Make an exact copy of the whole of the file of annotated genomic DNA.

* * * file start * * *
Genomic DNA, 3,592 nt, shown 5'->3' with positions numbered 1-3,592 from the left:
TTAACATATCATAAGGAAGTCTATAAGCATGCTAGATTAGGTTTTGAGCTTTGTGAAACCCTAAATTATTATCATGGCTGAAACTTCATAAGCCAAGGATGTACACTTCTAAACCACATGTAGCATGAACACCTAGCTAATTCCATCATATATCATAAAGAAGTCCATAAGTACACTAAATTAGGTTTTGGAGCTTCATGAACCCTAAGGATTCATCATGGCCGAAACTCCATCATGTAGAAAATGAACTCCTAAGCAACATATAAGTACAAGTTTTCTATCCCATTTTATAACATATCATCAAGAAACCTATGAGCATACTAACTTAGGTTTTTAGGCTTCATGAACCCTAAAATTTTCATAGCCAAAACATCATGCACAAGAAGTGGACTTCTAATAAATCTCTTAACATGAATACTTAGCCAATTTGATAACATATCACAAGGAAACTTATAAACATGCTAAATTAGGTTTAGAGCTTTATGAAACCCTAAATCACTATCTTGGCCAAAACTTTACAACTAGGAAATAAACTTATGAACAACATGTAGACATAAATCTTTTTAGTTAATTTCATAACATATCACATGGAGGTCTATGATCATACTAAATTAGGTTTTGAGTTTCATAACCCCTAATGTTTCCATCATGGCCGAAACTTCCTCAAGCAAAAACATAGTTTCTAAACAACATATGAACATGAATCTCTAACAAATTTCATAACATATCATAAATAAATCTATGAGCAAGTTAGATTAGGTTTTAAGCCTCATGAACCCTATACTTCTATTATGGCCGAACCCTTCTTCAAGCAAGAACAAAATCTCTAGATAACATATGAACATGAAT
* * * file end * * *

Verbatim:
Genomic DNA, 3,592 nt, shown 5'->3' with positions numbered 1-3,592 from the left:
TTAACATATCATAAGGAAGTCTATAAGCATGCTAGATTAGGTTTTGAGCTTTGTGAAACCCTAAATTATTATCATGGCTGAAACTTCATAAGCCAAGGATGTACACTTCTAAACCACATGTAGCATGAACACCTAGCTAATTCCATCATATATCATAAAGAAGTCCATAAGTACACTAAATTAGGTTTTGGAGCTTCATGAACCCTAAGGATTCATCATGGCCGAAACTCCATCATGTAGAAAATGAACTCCTAAGCAACATATAAGTACAAGTTTTCTATCCCATTTTATAACATATCATCAAGAAACCTATGAGCATACTAACTTAGGTTTTTAGGCTTCATGAACCCTAAAATTTTCATAGCCAAAACATCATGCACAAGAAGTGGACTTCTAATAAATCTCTTAACATGAATACTTAGCCAATTTGATAACATATCACAAGGAAACTTATAAACATGCTAAATTAGGTTTAGAGCTTTATGAAACCCTAAATCACTATCTTGGCCAAAACTTTACAACTAGGAAATAAACTTATGAACAACATGTAGACATAAATCTTTTTAGTTAATTTCATAACATATCACATGGAGGTCTATGATCATACTAAATTAGGTTTTGAGTTTCATAACCCCTAATGTTTCCATCATGGCCGAAACTTCCTCAAGCAAAAACATAGTTTCTAAACAACATATGAACATGAATCTCTAACAAATTTCATAACATATCATAAATAAATCTATGAGCAAGTTAGATTAGGTTTTAAGCCTCATGAACCCTATACTTCTATTATGGCCGAACCCTTCTTCAAGCAAGAACAAAATCTCTAGATAACATATGAACATGAAT